• Pay attention — or at least feign attentiveness — while riding. Some drivers will agree to use the meter then drive you the long way, or perhaps even in circles. Turning on Google Maps can sometimes discourage this because they know you are paying attention.
    • Don't try to give drivers large banknotes; they rarely have change. Some claim not to have enough small change in order to keep the difference.
    • If you feel that a taxi driver may not be trustworthy, opt to keep your luggage with you on the backseat so that you can get out if needed. Some drivers have been known to ask for more money in the middle of the journey. If your luggage is in the trunk, you'll have no choice but to pay.

    Step Away from Tourist Areas

    The English-speaking drivers who loiter around tourist areas all day are often the most skilled at ripping off travelers.

    If you have to use one of these parked taxis, be prepared to potentially run a gauntlet of trickery.

    Rather than choose one of the many stationary taxis, walk around the corner to flag down a passing one. Drivers already on the move will be pleasantly surprised at the good fortune of an unexpected customer. They are often more willing to turn on the meter for this "bonus" fare.

    Another option is to jump into a taxi that has just dropped off passengers. The driver will have already made some money for the day and may be more willing to negotiate.

    Choosing honest drivers who are providing transportation avoids supporting unscrupulous ones who actually do more selling than driving.

    Confirm Your Destination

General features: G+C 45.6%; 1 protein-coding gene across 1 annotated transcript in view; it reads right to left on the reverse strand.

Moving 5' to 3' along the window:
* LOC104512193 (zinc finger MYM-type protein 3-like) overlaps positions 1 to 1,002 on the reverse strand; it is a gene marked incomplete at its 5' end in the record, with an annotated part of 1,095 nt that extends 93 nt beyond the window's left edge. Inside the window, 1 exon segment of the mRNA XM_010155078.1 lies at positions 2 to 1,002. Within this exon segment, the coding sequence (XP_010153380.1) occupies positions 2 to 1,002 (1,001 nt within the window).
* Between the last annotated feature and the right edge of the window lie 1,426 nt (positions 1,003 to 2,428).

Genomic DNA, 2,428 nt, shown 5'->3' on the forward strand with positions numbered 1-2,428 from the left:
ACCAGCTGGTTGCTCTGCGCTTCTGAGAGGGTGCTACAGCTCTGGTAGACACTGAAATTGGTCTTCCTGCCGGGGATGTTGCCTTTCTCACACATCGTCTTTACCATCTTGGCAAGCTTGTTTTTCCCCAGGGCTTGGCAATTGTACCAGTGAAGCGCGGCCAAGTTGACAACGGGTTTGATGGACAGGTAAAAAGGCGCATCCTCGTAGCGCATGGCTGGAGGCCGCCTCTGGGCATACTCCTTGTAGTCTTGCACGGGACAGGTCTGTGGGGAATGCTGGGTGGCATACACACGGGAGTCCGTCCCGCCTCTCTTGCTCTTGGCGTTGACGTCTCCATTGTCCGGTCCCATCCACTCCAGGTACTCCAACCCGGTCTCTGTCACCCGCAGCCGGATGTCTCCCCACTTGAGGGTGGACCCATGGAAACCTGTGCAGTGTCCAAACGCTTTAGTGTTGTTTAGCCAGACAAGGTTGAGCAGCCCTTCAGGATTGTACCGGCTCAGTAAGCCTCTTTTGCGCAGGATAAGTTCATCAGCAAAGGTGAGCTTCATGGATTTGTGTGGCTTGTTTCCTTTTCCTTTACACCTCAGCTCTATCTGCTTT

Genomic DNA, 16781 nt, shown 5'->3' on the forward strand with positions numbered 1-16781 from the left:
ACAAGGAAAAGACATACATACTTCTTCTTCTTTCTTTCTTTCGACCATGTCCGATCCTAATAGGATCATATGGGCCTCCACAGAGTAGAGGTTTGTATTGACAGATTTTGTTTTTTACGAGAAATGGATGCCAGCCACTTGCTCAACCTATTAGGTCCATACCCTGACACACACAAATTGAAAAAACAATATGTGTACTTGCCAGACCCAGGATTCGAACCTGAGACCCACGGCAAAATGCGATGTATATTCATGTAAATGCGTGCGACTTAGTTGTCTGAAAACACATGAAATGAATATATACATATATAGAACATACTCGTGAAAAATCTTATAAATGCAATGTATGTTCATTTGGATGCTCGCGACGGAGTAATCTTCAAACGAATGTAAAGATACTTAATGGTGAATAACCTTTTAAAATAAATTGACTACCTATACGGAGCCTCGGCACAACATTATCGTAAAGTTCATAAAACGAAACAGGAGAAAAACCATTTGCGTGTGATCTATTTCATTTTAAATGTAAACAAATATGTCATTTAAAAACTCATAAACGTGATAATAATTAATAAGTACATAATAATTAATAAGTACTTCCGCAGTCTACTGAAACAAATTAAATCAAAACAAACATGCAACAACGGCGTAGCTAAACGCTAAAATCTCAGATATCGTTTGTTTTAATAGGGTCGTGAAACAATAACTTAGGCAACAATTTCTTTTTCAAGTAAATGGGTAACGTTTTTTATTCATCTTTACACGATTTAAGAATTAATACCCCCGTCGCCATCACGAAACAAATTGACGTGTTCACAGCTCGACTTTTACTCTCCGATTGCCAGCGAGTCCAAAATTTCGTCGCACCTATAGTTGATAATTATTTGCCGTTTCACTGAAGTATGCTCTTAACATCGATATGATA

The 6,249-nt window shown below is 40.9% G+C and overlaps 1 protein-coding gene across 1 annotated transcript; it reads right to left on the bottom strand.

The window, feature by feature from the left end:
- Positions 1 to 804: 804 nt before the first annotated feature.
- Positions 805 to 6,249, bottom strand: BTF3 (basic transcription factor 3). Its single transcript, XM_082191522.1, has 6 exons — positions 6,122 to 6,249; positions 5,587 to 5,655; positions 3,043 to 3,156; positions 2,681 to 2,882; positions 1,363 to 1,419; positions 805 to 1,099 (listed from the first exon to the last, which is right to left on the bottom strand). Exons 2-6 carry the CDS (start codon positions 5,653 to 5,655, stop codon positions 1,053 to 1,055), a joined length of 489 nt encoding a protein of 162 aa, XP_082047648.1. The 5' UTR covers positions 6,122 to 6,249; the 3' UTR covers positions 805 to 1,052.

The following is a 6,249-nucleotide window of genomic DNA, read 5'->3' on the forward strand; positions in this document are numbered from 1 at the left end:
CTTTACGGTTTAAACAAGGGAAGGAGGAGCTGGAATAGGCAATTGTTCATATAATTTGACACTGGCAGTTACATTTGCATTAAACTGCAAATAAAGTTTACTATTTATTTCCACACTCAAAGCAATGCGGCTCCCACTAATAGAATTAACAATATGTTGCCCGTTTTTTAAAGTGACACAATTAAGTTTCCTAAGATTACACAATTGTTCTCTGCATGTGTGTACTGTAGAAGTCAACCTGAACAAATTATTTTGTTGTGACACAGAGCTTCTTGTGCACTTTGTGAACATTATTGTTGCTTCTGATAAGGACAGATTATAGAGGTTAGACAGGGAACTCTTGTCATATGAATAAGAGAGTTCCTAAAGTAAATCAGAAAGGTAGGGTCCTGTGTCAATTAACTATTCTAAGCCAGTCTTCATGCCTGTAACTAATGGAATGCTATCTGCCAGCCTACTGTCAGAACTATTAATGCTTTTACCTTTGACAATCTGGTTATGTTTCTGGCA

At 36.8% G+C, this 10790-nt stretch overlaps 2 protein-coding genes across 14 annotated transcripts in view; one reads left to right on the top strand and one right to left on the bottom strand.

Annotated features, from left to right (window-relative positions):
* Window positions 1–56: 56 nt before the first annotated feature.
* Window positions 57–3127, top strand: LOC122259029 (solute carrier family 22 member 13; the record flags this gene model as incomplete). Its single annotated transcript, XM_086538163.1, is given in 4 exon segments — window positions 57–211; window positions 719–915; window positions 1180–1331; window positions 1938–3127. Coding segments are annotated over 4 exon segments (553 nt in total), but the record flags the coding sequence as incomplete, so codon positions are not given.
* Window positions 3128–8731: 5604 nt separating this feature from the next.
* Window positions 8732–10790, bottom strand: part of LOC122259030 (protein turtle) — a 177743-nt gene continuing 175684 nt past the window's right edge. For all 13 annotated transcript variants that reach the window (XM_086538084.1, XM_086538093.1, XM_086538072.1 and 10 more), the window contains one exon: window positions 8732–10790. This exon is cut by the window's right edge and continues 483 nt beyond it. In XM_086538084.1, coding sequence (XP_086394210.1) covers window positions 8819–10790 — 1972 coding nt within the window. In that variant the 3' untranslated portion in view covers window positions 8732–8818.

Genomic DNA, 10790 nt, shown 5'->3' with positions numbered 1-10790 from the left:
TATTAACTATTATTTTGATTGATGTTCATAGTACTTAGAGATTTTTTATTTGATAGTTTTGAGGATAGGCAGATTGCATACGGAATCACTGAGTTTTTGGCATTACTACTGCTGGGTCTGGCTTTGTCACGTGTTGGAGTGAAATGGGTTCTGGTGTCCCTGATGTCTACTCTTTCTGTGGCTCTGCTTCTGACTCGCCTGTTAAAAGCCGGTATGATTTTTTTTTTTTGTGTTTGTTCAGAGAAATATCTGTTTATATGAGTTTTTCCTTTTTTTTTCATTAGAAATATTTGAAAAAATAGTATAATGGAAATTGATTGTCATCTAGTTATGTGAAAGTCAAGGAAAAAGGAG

Sometimes getting taken to the wrong destination isn't an act of deceit; your driver simply may have not understood. Many drivers have yet to adopt GPS, and big Asian cities with ancient alleyways are often labyrinthine. The drivers in places such as Beijing may speak very limited English.

    Your driver won't want to lose a customer just because he doesn't understand the destination. He may tell you he knows a place then stop later to ask for directions. Before heading out, have someone at your hotel reception write your destination in the local language on a card. You can show it to the driver, and you'll have the address of the hotel for getting back later!

    Driver Mafias

    Yes, they exist. In many places throughout Asia, a hierarchical ring or "mafia" actually enforces a pecking order among drivers. Honest drivers may barely be able to make ends meet; they have to pay fees to local police and senior drivers who have claimed territory.

    Organized driver mafias often inflate prices and make negotiating fares more difficult for travelers. Honest drivers who break from the gouging by using their meters sometimes get punished. Be careful when discussing prices of previous trips with drivers. Avoid saying things such as "I only paid 100 to go there yesterday!" when asking the fare.